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Drawing Culture Maps and Using Them to Produce Plot Points

Today I’m going to be talking about a technique you can use to inject your world with conflicts, situations and drama, by drawing a new overlay for your map. This technique is inspired by the Paradox Games such as Crusader Kings 2 and Europa Universalis 4. You can think of Cultures as Ethnicities if it helps. (I imagine many worldbuilders have already played these games, but if you haven’t check them out. You’re in for a treat). What is a Culture Map and what does it do for me? The aim of the culture map is to give you material to work with when it comes to your history. It is a way of breathing life into your world. The tool directly creates situations which you can choose to develop. Rather than working through your countries one by one, it allows you to build up several at once by almost generating situations for you. For example you might have a country that is populated by a several different cultures, bordering a country with a culture of a different group. You as the worldbuilder can take this and develop it. This country might be a diverse land with different tribal ethnic groups squabbling for power, but prevented from civil war by the threat of the neighbouring barbarians bringing with them a completely different and alien way of life. Even though I had info on different countries, and a good idea of their culture, the political map can still look rather static. I found it hard to weave a nice history around the states. I felt like I was following a checklist, disputed succession here, ethnic minority rulers here, civil war there. I was getting caught up in how different cultures should be from their neighbours, whether there is a common religion across this region etc and a Culture Map can help overcome this. map.png We’re going to create something like this. You can use this on your current world or on a new world. If its your current world, I would suggest hiding the nation boundaries so you don’t follow them too much, then enabling them at the end and taking a look what has developed. How to do it This guide assumes you are using GIMP, PS, or program that has layers. Duplicate your map / terrain layer.  Hide the bottom one. On the top layer, erase the sea and water bodies. Follow the coast as close as you can. Right click the layer and hit Alpha to Selection. Make a new layer, lower the opacity to about 50%. Select the new layer. This allows you to paint on your cultures without painting in the sea, over lakes etc. Always remember to click Alpha to Selection on on the second layer and then draw on your top layer. This way you can show and hide your cultures and your coastlines will be nice and neat. Points to Consider Colour in different areas on the map to show the (dominant) cultures there. I prefer to do each separate culture and then group them after into different culture groups, or religions.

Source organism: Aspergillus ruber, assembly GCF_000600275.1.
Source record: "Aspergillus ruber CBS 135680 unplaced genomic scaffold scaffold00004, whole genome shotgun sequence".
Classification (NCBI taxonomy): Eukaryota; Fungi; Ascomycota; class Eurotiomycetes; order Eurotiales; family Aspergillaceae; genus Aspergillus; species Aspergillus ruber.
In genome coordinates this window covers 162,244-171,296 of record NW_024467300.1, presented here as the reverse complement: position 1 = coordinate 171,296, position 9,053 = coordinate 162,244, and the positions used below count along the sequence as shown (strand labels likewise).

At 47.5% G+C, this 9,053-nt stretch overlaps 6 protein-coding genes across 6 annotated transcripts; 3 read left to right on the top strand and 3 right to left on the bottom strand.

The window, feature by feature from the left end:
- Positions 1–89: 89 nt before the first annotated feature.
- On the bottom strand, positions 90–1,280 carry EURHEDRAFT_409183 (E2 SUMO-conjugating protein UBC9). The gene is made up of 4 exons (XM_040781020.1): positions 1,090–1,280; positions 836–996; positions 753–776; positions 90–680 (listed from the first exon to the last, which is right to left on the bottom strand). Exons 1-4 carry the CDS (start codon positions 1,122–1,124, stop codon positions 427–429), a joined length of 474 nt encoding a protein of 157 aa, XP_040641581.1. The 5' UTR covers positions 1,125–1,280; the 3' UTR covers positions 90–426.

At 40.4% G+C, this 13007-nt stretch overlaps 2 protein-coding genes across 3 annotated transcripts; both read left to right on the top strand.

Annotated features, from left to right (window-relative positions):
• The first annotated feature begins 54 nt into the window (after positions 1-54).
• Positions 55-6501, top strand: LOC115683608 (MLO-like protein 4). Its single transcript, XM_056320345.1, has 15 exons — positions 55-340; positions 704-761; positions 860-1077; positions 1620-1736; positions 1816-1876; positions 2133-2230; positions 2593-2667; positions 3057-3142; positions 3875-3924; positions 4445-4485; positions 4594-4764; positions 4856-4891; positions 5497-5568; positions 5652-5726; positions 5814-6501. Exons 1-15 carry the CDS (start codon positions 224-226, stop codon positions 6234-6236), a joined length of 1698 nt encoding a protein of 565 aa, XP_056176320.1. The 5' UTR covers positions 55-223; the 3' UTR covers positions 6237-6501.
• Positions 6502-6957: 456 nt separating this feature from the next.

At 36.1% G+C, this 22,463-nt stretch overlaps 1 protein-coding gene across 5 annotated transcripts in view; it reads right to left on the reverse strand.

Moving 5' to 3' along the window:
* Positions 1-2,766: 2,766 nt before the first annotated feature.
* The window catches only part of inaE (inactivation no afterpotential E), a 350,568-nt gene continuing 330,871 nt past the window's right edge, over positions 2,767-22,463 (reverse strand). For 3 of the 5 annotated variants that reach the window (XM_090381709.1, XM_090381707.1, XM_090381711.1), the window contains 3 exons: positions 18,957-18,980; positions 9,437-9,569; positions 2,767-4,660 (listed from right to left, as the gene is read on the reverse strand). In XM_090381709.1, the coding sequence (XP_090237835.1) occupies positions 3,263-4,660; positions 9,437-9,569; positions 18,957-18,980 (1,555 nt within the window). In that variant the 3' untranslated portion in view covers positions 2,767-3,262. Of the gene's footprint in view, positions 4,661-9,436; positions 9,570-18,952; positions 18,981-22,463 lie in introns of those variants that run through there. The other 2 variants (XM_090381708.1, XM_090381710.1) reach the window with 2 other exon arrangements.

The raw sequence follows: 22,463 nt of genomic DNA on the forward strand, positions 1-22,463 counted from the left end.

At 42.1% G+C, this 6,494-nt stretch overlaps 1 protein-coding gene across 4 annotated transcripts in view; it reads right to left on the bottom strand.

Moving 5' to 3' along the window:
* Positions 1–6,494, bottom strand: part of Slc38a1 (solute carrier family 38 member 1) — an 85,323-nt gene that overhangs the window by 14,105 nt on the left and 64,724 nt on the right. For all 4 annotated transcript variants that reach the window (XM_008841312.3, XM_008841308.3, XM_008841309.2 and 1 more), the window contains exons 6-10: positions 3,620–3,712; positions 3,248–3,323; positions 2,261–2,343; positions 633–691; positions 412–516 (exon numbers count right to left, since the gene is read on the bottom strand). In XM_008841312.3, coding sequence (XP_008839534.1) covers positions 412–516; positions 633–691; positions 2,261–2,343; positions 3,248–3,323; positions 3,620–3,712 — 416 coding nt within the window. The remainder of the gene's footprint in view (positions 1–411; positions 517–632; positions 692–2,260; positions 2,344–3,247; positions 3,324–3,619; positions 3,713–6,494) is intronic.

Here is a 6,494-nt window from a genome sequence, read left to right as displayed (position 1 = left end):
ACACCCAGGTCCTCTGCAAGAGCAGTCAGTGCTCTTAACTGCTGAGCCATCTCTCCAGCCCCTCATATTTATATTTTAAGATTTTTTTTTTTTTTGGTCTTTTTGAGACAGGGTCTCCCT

• Use the terrain to guide you. People living in mountains are going to have cultural differences and traditions from those living in humid swamps, who would again have different cultures form those living on temperate plains or islands.
  • Use geographical features such as rivers, mountains and the coast act as natural boundaries for some culture, but also imagine a history of culture expansion and transition as people, ideas and empires spread across the land. Allow this to guide you to smudge your cultures around your mountains and across the river. Don’t worry about how the culture came to be over here, just know that at some point in your world’s history there’s a reason, which you can discover later on if you want.
  • Tough to handle terrain, where its harder to travel, tends to lead to more linguistic/cultural diversity.

Darker brown areas indicate higher mountains. Mountain ranges will form natural boundaries to cultures, such as those dividing Pink and Green. In this section of the map we have several cultures nestled around the mountain peaks .The Blue culture, in the centre, is localised in the higher regions of the mountains.